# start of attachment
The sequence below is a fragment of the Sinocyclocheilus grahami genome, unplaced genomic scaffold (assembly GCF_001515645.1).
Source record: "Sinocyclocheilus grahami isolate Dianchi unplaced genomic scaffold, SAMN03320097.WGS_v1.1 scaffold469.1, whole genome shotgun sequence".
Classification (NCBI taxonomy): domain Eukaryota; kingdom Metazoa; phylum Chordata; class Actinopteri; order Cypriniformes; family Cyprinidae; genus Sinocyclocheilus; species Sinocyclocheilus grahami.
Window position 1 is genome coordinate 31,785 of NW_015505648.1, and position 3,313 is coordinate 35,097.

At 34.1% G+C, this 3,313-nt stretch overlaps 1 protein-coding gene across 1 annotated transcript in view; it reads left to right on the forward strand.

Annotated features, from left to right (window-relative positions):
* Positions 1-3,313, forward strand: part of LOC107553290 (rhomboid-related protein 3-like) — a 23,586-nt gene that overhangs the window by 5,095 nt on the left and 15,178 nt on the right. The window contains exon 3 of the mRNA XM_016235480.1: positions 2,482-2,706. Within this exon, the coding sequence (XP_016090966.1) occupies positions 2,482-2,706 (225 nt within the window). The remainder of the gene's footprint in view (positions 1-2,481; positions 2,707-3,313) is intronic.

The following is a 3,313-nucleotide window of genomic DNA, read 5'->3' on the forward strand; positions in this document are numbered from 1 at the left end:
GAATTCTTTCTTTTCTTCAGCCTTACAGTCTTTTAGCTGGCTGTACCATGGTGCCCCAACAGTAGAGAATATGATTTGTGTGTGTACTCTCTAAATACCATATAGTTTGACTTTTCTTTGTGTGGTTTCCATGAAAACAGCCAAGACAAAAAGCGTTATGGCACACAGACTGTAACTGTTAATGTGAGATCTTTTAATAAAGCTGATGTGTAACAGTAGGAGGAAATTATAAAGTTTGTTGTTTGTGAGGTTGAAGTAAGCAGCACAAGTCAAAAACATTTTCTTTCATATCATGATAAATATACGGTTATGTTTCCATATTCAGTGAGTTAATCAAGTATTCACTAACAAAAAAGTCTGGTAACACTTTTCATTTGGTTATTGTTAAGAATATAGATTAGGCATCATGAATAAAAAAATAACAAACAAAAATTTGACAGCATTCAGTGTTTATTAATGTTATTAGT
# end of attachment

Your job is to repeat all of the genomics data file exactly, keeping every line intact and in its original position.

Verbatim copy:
The sequence below is a fragment of the Sinocyclocheilus grahami genome, unplaced genomic scaffold (assembly GCF_001515645.1).
Source record: "Sinocyclocheilus grahami isolate Dianchi unplaced genomic scaffold, SAMN03320097.WGS_v1.1 scaffold469.1, whole genome shotgun sequence".
Classification (NCBI taxonomy): domain Eukaryota; kingdom Metazoa; phylum Chordata; class Actinopteri; order Cypriniformes; family Cyprinidae; genus Sinocyclocheilus; species Sinocyclocheilus grahami.
Window position 1 is genome coordinate 31,785 of NW_015505648.1, and position 3,313 is coordinate 35,097.

At 34.1% G+C, this 3,313-nt stretch overlaps 1 protein-coding gene across 1 annotated transcript in view; it reads left to right on the forward strand.

Annotated features, from left to right (window-relative positions):
* Positions 1-3,313, forward strand: part of LOC107553290 (rhomboid-related protein 3-like) — a 23,586-nt gene that overhangs the window by 5,095 nt on the left and 15,178 nt on the right. The window contains exon 3 of the mRNA XM_016235480.1: positions 2,482-2,706. Within this exon, the coding sequence (XP_016090966.1) occupies positions 2,482-2,706 (225 nt within the window). The remainder of the gene's footprint in view (positions 1-2,481; positions 2,707-3,313) is intronic.

The following is a 3,313-nucleotide window of genomic DNA, read 5'->3' on the forward strand; positions in this document are numbered from 1 at the left end:
GAATTCTTTCTTTTCTTCAGCCTTACAGTCTTTTAGCTGGCTGTACCATGGTGCCCCAACAGTAGAGAATATGATTTGTGTGTGTACTCTCTAAATACCATATAGTTTGACTTTTCTTTGTGTGGTTTCCATGAAAACAGCCAAGACAAAAAGCGTTATGGCACACAGACTGTAACTGTTAATGTGAGATCTTTTAATAAAGCTGATGTGTAACAGTAGGAGGAAATTATAAAGTTTGTTGTTTGTGAGGTTGAAGTAAGCAGCACAAGTCAAAAACATTTTCTTTCATATCATGATAAATATACGGTTATGTTTCCATATTCAGTGAGTTAATCAAGTATTCACTAACAAAAAAGTCTGGTAACACTTTTCATTTGGTTATTGTTAAGAATATAGATTAGGCATCATGAATAAAAAAATAACAAACAAAAATTTGACAGCATTCAGTGTTTATTAATGTTATTAGT